On the whole, self publishing has been an exciting experience.  I have gone the self publishing route via the likes of self publishers on the Internet, and while they provide excellent service, there is so much competition that I would be one out of 80,000 on one publishing service alone!  That is very intimidating and doesn't really encourage me to get out there and do something about my book.

I can see others who have done their work and have the money and capacity to put their work online, so that they are industry leaders.  But I am encouraged by the number of self publishers in the market and the healthy competition that has developed. 

My book 'The League of Light-Guardians of the Light' still remains an obscure tome and few if any have heard of it outside of the city where I live.  (The League of Light is not to be confused with the cartoon characters that pervade the Internet with the same title. In fact, I believe they are breaking copyright of my titles. 

The League of Light is a fictional fantasy thriller based on events which occurred during my stay in Wales in 1997.  The book was borne out of research done and conducted at the time in Wales, where I was living in a small and obscure village.  Rumour had it that there were several groups of people who practised the 'The cult of the Dead' and Paganism.  There were many incidences and coincidences that would not be pushed to one side, so I based a story on some of the events which had occurred at that time.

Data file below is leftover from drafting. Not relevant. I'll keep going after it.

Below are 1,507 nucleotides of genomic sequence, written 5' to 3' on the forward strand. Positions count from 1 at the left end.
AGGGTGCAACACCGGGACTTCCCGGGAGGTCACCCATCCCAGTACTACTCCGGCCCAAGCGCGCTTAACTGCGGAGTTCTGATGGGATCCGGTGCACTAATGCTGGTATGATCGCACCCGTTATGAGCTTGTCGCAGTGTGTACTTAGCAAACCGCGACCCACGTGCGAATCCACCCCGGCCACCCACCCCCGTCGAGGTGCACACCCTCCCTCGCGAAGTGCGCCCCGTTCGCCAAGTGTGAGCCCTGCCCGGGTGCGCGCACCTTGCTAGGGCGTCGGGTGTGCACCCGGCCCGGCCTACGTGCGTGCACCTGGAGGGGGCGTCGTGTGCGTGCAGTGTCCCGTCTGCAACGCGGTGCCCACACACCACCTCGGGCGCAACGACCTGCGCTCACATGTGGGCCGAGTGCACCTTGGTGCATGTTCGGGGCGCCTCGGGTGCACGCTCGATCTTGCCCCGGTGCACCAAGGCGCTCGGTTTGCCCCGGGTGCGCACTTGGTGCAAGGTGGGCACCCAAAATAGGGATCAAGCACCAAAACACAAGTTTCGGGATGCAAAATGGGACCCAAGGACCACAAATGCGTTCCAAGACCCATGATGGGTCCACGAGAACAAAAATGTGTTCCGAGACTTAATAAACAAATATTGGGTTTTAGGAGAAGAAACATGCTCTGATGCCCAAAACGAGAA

Thumbnail sketch of The League of Light' - 'Guardians of the Light' is: Rules were meant to be broken, but not the rules of the Universe or those that govern it.  Zarya has broken those rules and must now bear the consequences.  With betrayal and murder left in her wake and an evil so ancient and dangerous tracking her every move, will Zarya survive? From one end of the globe to another, mysterious strangers become her friends, but are they enough to help her and can she trust them for what lies ahead?

The book keeps the reader guessing until the very end and gives a good twist on the whole story.

I did plug this to publishers but they didn't seem to be too interested and, because the book is written in the first person, to bring the reader into the narrator’s world and see first hand what goes on, it has scared a few people. Thus it's not a book for youngsters or those who can't sleep at night.  If you are looking for a good ghost story or a really good thriller that will get your blood pumping, this one might just do it!

For more information on my books please contact me at clankjn@hotmail.com  People who have read my book The League of Light actually go to bed with the light on for a few days afterward.  They have been a little 'thrilled'.  If you are interested in knowing more about the books I write, creative works on being a single parent and “That Cat” (a children’s book).  Plus a series of short stories with poems about loves lost bloom.

I work as an Administration and Marketing Tourism Consultant for Battlefords Tourism in North Battleford, Saskatchewan.  Tourism is one of the biggest industries in Saskatchewan and with the Yellowhead Highway (Hwy 16) passing through the Battlefords, this brings a lot of potential high tourism traffic into the Battlefords.  I am as enthusiastic about Tourism as I am passionate about my writing.